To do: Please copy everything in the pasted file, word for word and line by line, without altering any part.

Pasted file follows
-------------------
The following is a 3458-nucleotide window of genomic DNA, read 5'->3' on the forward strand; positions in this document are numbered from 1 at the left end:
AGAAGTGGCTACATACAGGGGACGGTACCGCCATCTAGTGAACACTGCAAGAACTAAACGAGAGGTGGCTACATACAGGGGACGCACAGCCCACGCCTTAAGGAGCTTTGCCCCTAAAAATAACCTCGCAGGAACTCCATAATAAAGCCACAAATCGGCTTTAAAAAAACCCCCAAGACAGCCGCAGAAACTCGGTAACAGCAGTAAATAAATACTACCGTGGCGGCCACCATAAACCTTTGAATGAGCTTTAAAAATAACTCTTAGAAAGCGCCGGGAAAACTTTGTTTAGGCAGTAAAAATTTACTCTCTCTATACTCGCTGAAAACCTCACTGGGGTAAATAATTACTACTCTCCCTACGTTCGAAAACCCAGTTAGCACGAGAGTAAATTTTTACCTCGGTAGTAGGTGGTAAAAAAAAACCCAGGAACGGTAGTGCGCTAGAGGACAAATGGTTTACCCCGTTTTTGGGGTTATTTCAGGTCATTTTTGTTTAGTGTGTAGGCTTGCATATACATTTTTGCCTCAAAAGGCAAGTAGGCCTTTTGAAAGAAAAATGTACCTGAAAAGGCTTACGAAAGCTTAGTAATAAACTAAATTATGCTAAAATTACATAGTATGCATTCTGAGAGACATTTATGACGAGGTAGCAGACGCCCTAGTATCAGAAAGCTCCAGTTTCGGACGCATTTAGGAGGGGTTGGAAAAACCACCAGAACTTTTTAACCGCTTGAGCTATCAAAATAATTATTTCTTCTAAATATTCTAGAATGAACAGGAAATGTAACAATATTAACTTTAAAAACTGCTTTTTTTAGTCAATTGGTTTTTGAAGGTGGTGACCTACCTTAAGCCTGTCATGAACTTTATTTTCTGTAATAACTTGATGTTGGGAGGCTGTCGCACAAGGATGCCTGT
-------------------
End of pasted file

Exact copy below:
The following is a 3458-nucleotide window of genomic DNA, read 5'->3' on the forward strand; positions in this document are numbered from 1 at the left end:
AGAAGTGGCTACATACAGGGGACGGTACCGCCATCTAGTGAACACTGCAAGAACTAAACGAGAGGTGGCTACATACAGGGGACGCACAGCCCACGCCTTAAGGAGCTTTGCCCCTAAAAATAACCTCGCAGGAACTCCATAATAAAGCCACAAATCGGCTTTAAAAAAACCCCCAAGACAGCCGCAGAAACTCGGTAACAGCAGTAAATAAATACTACCGTGGCGGCCACCATAAACCTTTGAATGAGCTTTAAAAATAACTCTTAGAAAGCGCCGGGAAAACTTTGTTTAGGCAGTAAAAATTTACTCTCTCTATACTCGCTGAAAACCTCACTGGGGTAAATAATTACTACTCTCCCTACGTTCGAAAACCCAGTTAGCACGAGAGTAAATTTTTACCTCGGTAGTAGGTGGTAAAAAAAAACCCAGGAACGGTAGTGCGCTAGAGGACAAATGGTTTACCCCGTTTTTGGGGTTATTTCAGGTCATTTTTGTTTAGTGTGTAGGCTTGCATATACATTTTTGCCTCAAAAGGCAAGTAGGCCTTTTGAAAGAAAAATGTACCTGAAAAGGCTTACGAAAGCTTAGTAATAAACTAAATTATGCTAAAATTACATAGTATGCATTCTGAGAGACATTTATGACGAGGTAGCAGACGCCCTAGTATCAGAAAGCTCCAGTTTCGGACGCATTTAGGAGGGGTTGGAAAAACCACCAGAACTTTTTAACCGCTTGAGCTATCAAAATAATTATTTCTTCTAAATATTCTAGAATGAACAGGAAATGTAACAATATTAACTTTAAAAACTGCTTTTTTTAGTCAATTGGTTTTTGAAGGTGGTGACCTACCTTAAGCCTGTCATGAACTTTATTTTCTGTAATAACTTGATGTTGGGAGGCTGTCGCACAAGGATGCCTGT